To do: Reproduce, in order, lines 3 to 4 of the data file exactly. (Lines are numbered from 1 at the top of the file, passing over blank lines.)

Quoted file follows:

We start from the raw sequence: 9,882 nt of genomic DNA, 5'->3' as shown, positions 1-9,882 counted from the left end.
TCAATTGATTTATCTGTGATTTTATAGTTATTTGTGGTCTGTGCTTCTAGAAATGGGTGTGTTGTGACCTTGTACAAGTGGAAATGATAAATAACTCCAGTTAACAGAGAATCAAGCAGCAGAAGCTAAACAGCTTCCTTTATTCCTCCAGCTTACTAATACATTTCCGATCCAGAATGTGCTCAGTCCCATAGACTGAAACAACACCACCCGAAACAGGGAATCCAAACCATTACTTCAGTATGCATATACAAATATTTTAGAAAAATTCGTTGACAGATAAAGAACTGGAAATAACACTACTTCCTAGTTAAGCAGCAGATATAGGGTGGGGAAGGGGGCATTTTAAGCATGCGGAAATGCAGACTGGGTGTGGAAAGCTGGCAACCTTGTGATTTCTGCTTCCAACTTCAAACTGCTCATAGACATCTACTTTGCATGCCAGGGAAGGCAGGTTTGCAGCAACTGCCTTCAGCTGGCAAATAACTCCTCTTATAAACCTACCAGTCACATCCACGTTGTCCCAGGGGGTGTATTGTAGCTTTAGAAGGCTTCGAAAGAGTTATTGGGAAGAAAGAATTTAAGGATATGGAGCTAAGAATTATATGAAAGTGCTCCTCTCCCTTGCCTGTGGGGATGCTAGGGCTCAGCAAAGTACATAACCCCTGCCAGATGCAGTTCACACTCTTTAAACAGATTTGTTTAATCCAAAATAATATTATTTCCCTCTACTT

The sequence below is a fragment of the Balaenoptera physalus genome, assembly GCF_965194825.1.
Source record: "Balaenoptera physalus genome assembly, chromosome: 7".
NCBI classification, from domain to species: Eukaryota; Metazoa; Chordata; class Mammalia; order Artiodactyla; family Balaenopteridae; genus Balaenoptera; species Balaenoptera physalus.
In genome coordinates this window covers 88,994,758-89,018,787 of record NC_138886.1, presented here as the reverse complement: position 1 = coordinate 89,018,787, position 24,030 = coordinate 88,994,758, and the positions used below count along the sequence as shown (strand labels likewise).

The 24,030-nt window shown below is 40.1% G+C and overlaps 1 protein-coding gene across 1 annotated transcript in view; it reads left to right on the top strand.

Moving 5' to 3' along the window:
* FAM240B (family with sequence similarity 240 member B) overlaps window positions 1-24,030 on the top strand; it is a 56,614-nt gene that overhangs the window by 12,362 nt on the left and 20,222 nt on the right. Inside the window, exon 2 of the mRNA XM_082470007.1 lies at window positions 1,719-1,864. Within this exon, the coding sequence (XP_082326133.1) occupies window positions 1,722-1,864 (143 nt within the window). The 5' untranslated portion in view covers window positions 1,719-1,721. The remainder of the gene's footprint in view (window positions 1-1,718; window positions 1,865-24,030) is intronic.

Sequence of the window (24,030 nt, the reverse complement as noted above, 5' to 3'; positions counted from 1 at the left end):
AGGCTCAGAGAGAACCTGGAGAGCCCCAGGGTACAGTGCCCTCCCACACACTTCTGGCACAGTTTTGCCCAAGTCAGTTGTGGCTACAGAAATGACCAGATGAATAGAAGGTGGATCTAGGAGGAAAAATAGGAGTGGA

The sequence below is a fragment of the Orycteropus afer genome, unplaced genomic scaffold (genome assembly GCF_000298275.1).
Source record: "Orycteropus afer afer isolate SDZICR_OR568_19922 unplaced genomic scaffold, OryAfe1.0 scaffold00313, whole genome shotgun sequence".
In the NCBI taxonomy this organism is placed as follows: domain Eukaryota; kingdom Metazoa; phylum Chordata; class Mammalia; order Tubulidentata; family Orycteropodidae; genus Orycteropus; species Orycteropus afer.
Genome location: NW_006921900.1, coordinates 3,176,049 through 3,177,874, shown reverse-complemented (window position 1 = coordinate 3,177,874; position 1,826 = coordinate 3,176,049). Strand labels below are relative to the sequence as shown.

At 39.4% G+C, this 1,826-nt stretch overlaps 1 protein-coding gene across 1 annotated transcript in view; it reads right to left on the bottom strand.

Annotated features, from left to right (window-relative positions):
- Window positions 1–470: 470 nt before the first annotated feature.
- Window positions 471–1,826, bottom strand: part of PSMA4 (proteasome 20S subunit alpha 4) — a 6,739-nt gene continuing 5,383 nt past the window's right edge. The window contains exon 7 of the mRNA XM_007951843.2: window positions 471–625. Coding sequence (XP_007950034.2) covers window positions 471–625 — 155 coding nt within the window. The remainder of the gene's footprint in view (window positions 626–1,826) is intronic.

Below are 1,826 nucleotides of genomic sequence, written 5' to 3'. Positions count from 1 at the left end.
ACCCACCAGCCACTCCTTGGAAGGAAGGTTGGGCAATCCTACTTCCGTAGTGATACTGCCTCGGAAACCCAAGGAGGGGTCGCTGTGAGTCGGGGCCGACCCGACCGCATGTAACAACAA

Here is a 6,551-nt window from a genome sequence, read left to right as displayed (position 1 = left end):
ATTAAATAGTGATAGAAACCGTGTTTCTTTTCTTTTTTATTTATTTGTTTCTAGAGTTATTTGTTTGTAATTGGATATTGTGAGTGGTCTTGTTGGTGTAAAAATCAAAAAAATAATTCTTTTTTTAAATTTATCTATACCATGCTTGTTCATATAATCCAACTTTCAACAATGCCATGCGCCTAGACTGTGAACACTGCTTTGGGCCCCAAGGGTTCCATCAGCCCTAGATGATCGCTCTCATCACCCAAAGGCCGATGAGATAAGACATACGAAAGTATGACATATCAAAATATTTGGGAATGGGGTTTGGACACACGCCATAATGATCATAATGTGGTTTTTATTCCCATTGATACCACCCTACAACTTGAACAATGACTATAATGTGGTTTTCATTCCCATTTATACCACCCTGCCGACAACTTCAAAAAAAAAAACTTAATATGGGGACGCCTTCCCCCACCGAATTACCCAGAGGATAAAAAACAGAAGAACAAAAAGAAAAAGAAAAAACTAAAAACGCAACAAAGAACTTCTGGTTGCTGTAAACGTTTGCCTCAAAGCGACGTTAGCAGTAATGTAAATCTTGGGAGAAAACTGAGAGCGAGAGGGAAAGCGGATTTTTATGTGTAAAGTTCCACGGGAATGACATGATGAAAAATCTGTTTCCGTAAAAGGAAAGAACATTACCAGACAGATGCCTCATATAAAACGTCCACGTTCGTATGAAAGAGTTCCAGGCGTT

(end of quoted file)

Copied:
The sequence below is a fragment of the Balaenoptera physalus genome, assembly GCF_965194825.1.
Source record: "Balaenoptera physalus genome assembly, chromosome: 7".